Syria could be the next domino to fall

Activists published photos purportedly showing a mass protest in the city of Hama. Image courtesy BBC

Tens of thousands of protestors reportedly took to the streets a big number and larger problem for a small nation like Syria. The number of protestors arrested or killed is hard to say, this is a tightly controlled, closed country. But it may not be for long:

(BBC) — The London-based Syrian Observatory for Human Rights said as many as 250,000 people had taken to the streets in the north-western province of Idlib. One report later said security forces had opened fire on a protest in the city of Idlib, killing several people. “This Friday is different from any other. It is a transformative step. People are eager to reach the monitors and tell them about their suffering,” Abu Hisham, an activist in Hama, told the Reuters news agency.

Analysts debate what might follow if the current regime falls. But one thing is clear: repression and violence has not fared nearly as well throughout the Arab Spring movement as it once did. After what happened in Libya you’d think a rational person would be looking for a way out. And Assad likely has a way out, like his cohorts, the man is almost certainly loaded to bear with wealth, some of it probably stashed in foreign banks. Enough to keep him, his family, and his friends in the lap of luxury for the rest of their days. What is it that keeps these numbskulls hanging on to power for dear life, damn the risk or consequences, when they could easily retire in peace and prosperity to the sound of applause from the entire world?

Comments

  1. operkins says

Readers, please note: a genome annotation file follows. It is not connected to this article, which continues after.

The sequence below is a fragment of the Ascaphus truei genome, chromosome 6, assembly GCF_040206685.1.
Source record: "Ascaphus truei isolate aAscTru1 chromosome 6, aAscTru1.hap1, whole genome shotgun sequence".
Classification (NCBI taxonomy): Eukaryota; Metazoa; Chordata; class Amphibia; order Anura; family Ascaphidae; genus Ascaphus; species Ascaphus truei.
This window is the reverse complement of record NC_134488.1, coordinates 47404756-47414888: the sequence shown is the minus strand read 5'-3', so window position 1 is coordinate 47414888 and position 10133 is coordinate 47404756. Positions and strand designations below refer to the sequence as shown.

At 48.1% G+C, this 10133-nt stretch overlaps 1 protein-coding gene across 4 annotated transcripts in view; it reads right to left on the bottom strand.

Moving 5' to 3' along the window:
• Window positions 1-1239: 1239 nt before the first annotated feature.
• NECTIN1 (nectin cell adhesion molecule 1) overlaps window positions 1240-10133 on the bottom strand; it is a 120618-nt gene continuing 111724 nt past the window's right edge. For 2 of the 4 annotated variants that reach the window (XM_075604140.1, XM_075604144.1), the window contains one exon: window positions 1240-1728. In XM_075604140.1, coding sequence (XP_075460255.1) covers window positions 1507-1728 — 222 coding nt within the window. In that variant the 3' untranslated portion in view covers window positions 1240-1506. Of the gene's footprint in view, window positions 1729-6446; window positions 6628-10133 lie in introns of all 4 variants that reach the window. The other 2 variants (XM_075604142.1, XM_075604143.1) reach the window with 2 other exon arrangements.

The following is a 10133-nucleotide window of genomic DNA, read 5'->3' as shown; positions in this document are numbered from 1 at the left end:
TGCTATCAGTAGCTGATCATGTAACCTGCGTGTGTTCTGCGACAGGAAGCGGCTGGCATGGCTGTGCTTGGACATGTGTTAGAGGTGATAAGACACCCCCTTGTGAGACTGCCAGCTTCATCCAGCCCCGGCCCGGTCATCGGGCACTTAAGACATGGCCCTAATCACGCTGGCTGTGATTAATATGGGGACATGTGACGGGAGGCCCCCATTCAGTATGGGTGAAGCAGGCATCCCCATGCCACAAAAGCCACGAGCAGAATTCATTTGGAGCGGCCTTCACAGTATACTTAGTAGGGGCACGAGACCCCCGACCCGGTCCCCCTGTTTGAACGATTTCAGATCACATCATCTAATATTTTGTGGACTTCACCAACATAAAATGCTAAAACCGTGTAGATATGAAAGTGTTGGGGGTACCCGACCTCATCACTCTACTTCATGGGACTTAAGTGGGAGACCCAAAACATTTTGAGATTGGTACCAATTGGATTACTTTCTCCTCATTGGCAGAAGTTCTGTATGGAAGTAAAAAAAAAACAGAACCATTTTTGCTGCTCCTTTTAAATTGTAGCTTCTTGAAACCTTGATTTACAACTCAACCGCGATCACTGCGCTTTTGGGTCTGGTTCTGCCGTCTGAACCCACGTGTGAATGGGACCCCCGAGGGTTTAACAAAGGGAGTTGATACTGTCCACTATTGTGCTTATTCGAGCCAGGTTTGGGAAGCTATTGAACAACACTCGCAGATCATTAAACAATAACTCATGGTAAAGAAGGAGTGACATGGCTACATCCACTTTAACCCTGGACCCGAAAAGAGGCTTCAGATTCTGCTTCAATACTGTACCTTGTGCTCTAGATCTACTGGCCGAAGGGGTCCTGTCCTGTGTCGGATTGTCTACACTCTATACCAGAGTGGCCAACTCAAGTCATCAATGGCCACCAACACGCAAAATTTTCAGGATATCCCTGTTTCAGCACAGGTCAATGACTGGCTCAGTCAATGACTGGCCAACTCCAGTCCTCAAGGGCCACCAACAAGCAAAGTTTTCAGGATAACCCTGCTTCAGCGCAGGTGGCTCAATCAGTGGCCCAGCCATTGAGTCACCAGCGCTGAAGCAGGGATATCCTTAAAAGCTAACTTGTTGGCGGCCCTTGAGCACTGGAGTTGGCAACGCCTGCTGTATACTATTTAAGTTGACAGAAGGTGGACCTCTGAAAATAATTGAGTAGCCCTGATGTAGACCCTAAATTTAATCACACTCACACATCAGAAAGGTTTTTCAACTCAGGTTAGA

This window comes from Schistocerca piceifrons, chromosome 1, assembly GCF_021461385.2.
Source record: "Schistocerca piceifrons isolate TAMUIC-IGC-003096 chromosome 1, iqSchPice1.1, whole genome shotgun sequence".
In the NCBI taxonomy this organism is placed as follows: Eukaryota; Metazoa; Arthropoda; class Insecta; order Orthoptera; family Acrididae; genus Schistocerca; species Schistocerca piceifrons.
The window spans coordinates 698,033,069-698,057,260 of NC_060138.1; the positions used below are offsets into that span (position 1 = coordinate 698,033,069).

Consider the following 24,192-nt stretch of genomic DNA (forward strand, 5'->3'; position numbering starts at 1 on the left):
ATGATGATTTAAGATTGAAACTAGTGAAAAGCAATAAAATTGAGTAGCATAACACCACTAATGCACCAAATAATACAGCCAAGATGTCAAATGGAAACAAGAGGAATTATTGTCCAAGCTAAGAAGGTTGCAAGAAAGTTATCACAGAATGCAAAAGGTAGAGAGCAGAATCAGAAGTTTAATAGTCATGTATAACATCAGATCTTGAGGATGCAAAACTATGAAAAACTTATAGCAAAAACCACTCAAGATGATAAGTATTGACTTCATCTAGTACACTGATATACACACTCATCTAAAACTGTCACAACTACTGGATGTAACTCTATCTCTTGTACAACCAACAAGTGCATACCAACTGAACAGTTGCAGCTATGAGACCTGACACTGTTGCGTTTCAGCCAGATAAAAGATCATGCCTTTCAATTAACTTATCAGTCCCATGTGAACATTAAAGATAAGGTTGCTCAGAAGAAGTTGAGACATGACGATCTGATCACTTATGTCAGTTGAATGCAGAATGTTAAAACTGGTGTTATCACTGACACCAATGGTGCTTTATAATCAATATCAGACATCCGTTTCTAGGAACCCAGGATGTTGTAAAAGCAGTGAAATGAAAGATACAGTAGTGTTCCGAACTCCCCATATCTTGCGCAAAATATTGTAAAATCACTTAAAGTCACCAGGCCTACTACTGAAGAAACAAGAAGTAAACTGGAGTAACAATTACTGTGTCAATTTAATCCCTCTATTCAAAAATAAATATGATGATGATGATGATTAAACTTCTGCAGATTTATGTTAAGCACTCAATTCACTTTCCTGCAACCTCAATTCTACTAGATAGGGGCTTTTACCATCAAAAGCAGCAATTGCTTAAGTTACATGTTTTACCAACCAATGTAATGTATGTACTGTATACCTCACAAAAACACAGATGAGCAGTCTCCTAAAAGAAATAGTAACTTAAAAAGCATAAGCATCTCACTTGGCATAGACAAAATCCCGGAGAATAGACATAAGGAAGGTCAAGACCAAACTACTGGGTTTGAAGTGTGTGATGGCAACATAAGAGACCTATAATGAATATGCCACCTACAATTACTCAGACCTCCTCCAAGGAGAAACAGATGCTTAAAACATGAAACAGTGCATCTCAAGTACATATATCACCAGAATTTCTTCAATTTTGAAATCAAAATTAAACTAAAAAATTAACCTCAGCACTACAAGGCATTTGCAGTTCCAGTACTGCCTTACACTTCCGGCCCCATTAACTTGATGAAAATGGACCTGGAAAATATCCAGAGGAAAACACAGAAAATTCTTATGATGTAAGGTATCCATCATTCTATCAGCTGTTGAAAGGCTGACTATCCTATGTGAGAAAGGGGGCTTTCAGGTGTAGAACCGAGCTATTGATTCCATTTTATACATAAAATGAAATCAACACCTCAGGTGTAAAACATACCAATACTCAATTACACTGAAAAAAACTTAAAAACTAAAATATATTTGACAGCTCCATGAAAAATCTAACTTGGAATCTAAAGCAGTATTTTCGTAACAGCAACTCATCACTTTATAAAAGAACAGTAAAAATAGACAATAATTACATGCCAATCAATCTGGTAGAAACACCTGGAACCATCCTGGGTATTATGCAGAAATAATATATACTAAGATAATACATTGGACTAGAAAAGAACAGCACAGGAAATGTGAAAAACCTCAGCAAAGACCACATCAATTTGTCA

Hmmmm….could power be an addiction to some people?

    While Syria may be the next domino to fall, one should reasonably be concerned with conditions in the resulting boneyard.

    The situation is unsettled. I hope for the best but fear a winter of repression of liberalism.

  2. grumpyoldfart says

    What is it that keeps these numbskulls hanging on to power for dear life

    I’ve always assumed they are control freaks who are in love with the idea of having the power to decide who lives and who dies – the money is just a side benefit.

  3. slc1 says

    The problem in Syria is that it has been ruled for more then 40 years by members of the Alawite minority (~10% of the population). This minority government has ruled with ruthless efficiency, vis the 20,000+ people killed by Bashar Assad’s father in the City of Hama in 1982 (dubbed Hama Rules by NY Times columnist Tom Friedman). Although it is true that Assad and his coterie of advisers could probably flee the country and take refuge somewhere else, the remaining some 2 million Alawites would be at considerable risk from the rest of the population, seeking revenge for the 40 years of oppression. Unless there is an outside force present, there will undoubtedly be a blood bath of monumental proportions. Thus, the ruling clique has every incentive to remain in power, regardless of the cost.

  4. sumdum says

    The leadership of Syria has been surprisingly tenacious. The other regimes couldn’t hold on against the protests, but Assad simply has them gunned down and stays put. Here’s hoping for a second arab spring, and let’s hope the military regime of Egypt gets a kick in the ass too.

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